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Dovecot's curators on tapestry legend Archie Brennan: 'A brilliant undiscovered pop artist'

Earlier this year, Dovecot Studios was awarded National Lottery Funding through our Open Project Fund to research and experiment with the tapestry innovations developed by world-renowned Scottish weaver Archie Brennan, leading to the design and creation of a major new tapestry to promote Scottish tapestry skills worldwide.

Archie Brennan (b.1931, Edinburgh) currently lives in America, and is recognised internationally as a master of modern tapestry. He's also known as an innovator, pioneer and iconoclast, friend to Eduardo Paolozzi and Sean Connery – and 'possibly the greatest Scottish Pop artist you have never heard of'.

Kate Grenyer, Exhibitions Curator at Dovecot explains that Brennan, 'was very influential on Dovecot’s development in the 60s and 70s and was a huge figure in Scottish art and craft.'

Brennan studied drawing at Edinburgh College of Art evening classes at age 15, where he met apprentices from Dovecot (Edinburgh Tapestry Co.) who were also attending as part of their apprenticeship. In 1948 he joined Dovecot and his apprenticeship lasted until 1954. After studying in France for a spell, Brennan returned to Edinburgh, and gained degrees from Edinburgh College Art from 1958 - 1962.

From Scotland to America (via Papua New Guinea)

'He left Scotland at the end of the 1970s and moved to various places around the world,' Grenyer adds. 'He went and did some consultancy in Australia, taught at the Art School in Papua New Guinea and designed the mural for the front of their parliament building. He then eventually moved to America where he’s settled since the 1980s.'

Grenyer says that Brennan made and taught tapestry until he couldn't weave anymore, stopping in 2015. 'He’s had this long and extraordinary life,' she says, 'and there are so many stories about his life to go into.'

'We've done some research into all of Archie’s tapestries, a lot is known about the work he did in Scotland up until the late 1970s' Grenyer says, 'but less is known about the work he did in the 1980s, 90s and 2000s.'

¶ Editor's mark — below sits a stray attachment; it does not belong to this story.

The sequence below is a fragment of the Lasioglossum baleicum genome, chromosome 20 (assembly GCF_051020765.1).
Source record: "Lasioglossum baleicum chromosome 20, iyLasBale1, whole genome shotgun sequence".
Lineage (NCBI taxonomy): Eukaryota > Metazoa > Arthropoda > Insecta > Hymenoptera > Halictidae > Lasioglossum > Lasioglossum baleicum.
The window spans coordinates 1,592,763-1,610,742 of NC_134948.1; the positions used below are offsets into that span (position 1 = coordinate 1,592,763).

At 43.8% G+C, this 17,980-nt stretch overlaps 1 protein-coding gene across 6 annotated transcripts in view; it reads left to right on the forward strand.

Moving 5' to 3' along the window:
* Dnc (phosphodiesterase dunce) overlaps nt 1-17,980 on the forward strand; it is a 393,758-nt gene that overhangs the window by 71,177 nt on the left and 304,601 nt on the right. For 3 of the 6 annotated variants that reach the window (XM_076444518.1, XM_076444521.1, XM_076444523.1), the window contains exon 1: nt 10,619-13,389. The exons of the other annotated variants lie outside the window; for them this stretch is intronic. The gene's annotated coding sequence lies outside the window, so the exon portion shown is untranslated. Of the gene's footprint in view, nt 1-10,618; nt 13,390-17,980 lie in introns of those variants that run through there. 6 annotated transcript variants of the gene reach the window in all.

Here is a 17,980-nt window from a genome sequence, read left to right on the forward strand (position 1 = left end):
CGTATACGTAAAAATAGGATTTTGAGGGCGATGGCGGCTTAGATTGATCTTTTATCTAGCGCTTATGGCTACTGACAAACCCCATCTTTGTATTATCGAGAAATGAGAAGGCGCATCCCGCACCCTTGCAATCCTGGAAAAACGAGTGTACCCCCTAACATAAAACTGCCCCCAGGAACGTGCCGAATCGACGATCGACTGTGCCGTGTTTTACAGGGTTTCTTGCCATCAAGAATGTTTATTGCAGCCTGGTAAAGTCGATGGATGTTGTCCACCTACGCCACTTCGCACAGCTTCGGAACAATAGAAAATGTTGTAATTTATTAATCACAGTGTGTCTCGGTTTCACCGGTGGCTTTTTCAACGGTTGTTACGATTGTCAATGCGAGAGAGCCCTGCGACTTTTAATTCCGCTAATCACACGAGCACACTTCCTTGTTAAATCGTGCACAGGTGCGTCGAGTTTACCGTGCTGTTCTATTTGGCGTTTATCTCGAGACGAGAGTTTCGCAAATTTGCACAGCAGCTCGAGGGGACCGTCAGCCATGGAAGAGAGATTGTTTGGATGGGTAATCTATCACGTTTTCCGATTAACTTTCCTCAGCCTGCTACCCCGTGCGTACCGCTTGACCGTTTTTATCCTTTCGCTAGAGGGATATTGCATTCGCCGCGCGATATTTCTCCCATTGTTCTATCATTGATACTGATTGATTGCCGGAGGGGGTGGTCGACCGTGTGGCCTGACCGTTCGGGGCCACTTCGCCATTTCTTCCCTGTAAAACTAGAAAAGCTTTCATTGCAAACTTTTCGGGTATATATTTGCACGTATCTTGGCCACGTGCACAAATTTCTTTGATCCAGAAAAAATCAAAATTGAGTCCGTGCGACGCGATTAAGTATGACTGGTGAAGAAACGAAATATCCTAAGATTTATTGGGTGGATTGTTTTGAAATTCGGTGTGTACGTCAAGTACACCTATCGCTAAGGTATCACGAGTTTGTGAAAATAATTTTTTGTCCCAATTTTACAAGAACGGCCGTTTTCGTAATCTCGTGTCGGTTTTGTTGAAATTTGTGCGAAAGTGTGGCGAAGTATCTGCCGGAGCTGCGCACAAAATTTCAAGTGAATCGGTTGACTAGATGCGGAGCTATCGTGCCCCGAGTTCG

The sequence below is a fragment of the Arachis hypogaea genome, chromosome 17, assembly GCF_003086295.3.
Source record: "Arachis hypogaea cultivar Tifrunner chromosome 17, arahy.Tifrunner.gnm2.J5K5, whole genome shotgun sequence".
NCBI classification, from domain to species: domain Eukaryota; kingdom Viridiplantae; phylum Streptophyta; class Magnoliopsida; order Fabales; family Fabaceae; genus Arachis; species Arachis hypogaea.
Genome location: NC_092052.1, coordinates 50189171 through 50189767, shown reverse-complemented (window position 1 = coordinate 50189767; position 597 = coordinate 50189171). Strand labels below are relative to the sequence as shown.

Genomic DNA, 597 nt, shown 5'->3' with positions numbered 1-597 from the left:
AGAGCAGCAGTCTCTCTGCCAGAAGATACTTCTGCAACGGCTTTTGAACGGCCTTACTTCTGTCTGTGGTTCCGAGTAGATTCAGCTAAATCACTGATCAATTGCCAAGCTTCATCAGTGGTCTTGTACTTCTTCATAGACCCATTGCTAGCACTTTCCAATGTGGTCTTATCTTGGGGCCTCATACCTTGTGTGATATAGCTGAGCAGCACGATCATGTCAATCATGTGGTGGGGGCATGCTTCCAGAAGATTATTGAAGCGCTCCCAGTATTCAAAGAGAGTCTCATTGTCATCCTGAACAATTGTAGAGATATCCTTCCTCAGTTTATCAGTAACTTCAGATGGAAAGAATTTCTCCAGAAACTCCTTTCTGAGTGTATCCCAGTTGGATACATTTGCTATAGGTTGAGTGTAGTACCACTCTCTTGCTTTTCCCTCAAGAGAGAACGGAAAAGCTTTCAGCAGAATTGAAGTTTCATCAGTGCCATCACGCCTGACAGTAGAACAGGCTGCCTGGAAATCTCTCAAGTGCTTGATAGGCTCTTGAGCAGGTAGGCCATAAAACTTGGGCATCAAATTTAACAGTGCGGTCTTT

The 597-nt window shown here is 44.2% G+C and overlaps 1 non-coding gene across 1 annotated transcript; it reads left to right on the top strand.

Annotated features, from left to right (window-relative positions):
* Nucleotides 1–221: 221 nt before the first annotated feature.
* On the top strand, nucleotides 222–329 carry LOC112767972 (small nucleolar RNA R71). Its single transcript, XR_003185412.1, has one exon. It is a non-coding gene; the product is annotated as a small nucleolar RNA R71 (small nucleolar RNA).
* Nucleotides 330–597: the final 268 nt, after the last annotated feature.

'But we also really wanted to do some physical research into understanding his tapestry weaving process and the difference that he’s made to tapestry.'

Weaving work in Archie's way

'Our weavers have to research his work as well in their particular way, which is to look at what he’s done and respond to it as tapestry weavers, and have a think about how they would interpret the same subject matter. So, we're looking into creating a tapestry inspired by and based on the work of Archie Brennan.'

'We’ve done a lot of research into that. What we want to do is have an exhibition - we’re hopefully going to do a crowdfunder next year with the idea of the exhibition happening in 2020.'

One aspect of Brennan's life and work they are keen to highlight is his relationship with pop culture. 'He’s such an innovator,' Grenyer says. 'I would say that he’s a brilliant undiscovered pop artist.

From Princess Diana to Muhammad Ali

'He’d pick icons like Princess Di or Muhammad Ali and he played with those images in the same way as pop artists.'

'He’s hugely well known as a tapestry, but if he worked in sculpture or painting he might be better known. His work has very clever pop references in it - contemporary magazine imagery, newspaper imagery. He plays with the way tapestry makes up an image bit by bit - fast moving sketches of fast moving TV images became part of his tapestry.'

For Grenyer, Brennan's importance is undisputed. 'I think people will have a chance to understand how clever he, and understand what tapestry does.'

Images: Archie Brennan Kitchen Range and Hearth 1974, Antonia Reeve Photography; Archie Brennan Kitchen Range and Hearth, 1973, room view, Antonia Reeve Photography; Archie Brennan, Muhammad Ali 1973 (Courtesy of Dovecot Studios)

This article was published on 21 Oct 2019